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The Deep, Dark Secret of No Man's Sky: You're The Bad Guy

No Man's Sky casts the player as a lone explorer, flung into a vast universe of untold riches and possibilities...but, that doesn't mean you're playing as a hero.

After a lengthy development cycle, No Man’s Sky is finally upon us. I’ve spent the past couple of weeks discovering new planets, breaking apart asteroids, dodging security robots and trying to outrun pirates as I haul tons of valuable minerals off of planets and back to the endless riches awaiting me once I sell it all to the highest bidder. 

I’ve sailed through the atmospheres of lush worlds I’d do anything to live on, and also discovered completely dead planets, hospitiable to only the strangest and heartiest of creatures. No Man’s Sky has for once made me feel truly like a space adventurer, exploring diverse climates, finding more and more interesting things that could make me rich and/or kill me, and  trying to understand my place among the other alien races that inhabit the worlds I’m relentlessly exploring and exploiting.

One of the main draws of the game, to me, is that you’re responsible for making your own story, for the most part. The game doesn’t hand you much in terms of telling you how to survive and what path you should take to get to the center of the universe, which, despite being the stated goal of the game, I feel zero pressure or urgency to get there any time soon. Instead, the game lets you explore, it lets you build your own narrative based on the adventures you make for yourself while exploring the vast array of planets.

As with any game of this profile, there’s been a ton of press about No Man’s Sky...some good, some needlessly harsh, and some accurate of the game’s shortcomings. I think a lot of people expected a very different game than what arrived, but if I’d been developing it myself, i don’t know if there’s a lot I’d change, personally.

Some of the press for the game caught my eye, though. Particularly this piece on Polygon talking about how the game’s central tenet of exploration and exploitation is somehow an encouragement of Imperialism and Capitalism, that the game casts you as the game’s hero, endlessly shuttling from planet to planet, stripping them for material gains, and running around to already populated settlements to “claim” them for yourself, slapping your own name on them for others to see for the rest of eternity.

But the game never says you’re a hero, or what you’re doing is even a noble cause. I would even argue that there’s ample evidence in the game to point toward your character isn’t doing good at all, but rather could very well be a villain.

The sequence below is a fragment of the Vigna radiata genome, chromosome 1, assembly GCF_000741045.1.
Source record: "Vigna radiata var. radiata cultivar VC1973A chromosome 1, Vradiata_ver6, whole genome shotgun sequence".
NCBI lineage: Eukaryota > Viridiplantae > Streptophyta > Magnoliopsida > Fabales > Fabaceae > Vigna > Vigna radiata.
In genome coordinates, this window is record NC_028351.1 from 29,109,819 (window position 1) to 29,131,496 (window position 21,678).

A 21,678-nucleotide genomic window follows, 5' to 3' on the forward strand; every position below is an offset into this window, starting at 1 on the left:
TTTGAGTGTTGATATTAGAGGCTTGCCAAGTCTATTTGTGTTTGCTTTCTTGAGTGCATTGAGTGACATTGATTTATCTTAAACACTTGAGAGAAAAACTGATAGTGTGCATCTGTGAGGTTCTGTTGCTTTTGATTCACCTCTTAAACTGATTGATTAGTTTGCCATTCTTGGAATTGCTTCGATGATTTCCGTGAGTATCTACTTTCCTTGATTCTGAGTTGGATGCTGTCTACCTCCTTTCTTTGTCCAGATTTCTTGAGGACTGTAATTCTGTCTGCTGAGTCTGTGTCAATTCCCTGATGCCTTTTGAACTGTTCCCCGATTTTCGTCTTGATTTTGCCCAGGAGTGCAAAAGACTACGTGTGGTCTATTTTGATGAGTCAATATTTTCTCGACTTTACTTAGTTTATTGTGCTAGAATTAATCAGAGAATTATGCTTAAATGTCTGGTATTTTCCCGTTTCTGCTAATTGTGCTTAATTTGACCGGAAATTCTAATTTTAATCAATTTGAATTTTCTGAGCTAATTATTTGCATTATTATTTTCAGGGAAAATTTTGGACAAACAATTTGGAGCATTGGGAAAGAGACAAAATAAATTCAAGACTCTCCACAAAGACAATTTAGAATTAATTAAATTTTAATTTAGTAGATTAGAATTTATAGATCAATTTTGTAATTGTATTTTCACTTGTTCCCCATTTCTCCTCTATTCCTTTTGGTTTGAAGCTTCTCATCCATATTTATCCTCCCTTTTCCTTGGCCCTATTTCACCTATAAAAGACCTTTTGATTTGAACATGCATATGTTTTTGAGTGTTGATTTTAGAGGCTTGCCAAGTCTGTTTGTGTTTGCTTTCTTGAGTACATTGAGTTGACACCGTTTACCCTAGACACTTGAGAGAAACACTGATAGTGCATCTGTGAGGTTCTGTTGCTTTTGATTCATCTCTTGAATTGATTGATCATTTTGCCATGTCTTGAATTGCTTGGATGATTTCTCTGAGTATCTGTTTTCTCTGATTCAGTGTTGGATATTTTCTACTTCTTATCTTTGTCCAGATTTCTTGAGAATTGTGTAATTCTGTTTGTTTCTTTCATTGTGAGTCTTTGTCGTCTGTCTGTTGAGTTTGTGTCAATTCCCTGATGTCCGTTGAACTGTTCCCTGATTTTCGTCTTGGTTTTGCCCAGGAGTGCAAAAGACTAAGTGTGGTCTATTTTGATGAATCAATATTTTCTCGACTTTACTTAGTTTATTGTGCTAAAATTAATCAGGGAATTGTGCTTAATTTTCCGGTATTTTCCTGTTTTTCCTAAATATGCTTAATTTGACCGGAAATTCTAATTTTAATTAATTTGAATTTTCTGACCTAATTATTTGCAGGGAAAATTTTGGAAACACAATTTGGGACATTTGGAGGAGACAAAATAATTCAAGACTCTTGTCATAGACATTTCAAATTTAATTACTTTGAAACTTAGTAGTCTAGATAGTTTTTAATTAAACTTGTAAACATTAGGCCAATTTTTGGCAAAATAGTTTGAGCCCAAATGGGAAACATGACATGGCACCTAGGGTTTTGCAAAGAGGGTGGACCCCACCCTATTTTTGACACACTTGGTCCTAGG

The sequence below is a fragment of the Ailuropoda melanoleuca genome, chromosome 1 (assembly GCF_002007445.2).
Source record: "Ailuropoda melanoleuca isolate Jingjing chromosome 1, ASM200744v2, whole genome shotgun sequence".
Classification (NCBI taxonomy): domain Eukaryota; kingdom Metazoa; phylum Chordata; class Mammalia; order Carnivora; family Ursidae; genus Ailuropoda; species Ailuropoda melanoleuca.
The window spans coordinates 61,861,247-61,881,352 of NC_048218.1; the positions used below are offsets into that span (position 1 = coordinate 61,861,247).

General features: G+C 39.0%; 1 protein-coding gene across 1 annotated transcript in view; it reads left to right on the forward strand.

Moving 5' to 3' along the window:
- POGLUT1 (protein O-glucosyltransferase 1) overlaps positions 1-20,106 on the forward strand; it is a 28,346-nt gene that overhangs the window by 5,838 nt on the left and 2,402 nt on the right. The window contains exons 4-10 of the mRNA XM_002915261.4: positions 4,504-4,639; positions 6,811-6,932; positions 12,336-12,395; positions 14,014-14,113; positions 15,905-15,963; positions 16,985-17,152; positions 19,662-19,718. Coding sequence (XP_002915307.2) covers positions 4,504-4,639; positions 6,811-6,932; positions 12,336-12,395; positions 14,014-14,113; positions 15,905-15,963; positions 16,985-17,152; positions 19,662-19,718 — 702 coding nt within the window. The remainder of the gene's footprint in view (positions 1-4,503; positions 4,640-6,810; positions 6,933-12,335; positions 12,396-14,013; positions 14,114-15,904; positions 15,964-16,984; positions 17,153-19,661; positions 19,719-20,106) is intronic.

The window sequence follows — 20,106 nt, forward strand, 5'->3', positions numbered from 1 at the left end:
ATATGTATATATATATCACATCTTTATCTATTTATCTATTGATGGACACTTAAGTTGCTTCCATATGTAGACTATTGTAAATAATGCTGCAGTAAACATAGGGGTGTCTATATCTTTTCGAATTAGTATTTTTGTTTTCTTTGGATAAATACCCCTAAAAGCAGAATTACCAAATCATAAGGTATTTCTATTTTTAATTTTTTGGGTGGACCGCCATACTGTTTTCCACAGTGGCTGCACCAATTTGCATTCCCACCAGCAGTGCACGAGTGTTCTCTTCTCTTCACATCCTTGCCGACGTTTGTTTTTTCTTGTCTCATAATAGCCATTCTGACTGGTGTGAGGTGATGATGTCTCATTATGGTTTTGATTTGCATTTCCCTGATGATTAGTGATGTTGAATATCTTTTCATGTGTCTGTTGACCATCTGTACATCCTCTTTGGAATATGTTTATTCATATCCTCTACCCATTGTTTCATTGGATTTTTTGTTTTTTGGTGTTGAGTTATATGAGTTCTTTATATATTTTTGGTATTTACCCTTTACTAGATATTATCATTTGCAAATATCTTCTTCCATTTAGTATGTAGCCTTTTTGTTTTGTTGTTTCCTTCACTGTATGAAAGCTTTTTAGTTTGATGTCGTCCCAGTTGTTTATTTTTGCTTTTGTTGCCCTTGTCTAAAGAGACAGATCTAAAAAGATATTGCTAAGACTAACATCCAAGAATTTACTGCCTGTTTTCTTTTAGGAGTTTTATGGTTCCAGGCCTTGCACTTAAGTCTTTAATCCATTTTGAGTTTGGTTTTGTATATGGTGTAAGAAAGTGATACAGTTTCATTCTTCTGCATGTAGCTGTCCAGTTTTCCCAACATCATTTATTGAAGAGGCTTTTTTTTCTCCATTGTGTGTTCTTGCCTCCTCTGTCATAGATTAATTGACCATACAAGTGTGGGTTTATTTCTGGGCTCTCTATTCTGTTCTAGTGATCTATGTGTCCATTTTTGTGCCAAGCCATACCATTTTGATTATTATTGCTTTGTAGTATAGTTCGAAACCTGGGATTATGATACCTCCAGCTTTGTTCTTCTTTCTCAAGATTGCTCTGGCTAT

Let’s, first, look at the name of the game itself. No Man’s Sky, to me, is a signal that none of this belongs to you...that despite the fact that you can explore and exploit all of these worlds, nothing in the game ever really condones this behavior other than your own motivation to get a bigger ship, more dangerous weapons, and more money to buy those things. The game’s Sentinels, already being derided as annoying and overzealous, will only attack you if you do something like, say, lob a grenade at a multimillion year old plutonium crystal outcropping, or even worse, smash open a locked door so you can break and enter a building that doesn’t belong to you. The sentinels aren’t malevolent security drones, they’re planetary police, keeping the peace and watching for property destruction and other space felonies.

To further drive the point home, for me at least, while I was exploring a planet and finding the various monuments that allow you to learn new words in alien languages, one of the first words I learned was the Korvax word for ‘interloper’. A word I’m sure I’ll be hearing a lot of on my journey through the stars.

In truth, I think No Man’s Sky is a canny response toward the Western world’s nasty habits of Imperialism and Capitalism. The game’s development studio, Hello Games, is based in the UK, and the game’s creator, Sean Murray, grew up in Australia, and both of those countries know more than a little bit about the unintended (or entirely intended) consequences of rampant Imperialism and Capitalism.

Maybe this is just the story I’m making up for myself as I play through No Man’s Sky, though. Maybe it’s just my perception of how the world around me seems to be sitting there perfectly fine until I come along to tear things apart. And none of this keeps No Man’s Sky from being a great game...in fact, I think it might even enhance my experience. Nobody ever scolded me for blast mining mountains into rubble in Minecraft, I never felt bad emptying vast cave systems of all their natural resources in Terraria, and I never thought for a second what greedily claiming every plant, mineral and substance I could might do to the surrounding populace in Starbound. In No Man’s Sky, though, I feel a slight pang of guilt for my actions every time I train my mining laser on a pristine, hundred foot high pillar of gold. And that’s one of the most complex feelings I've had while playing a game in a long time.

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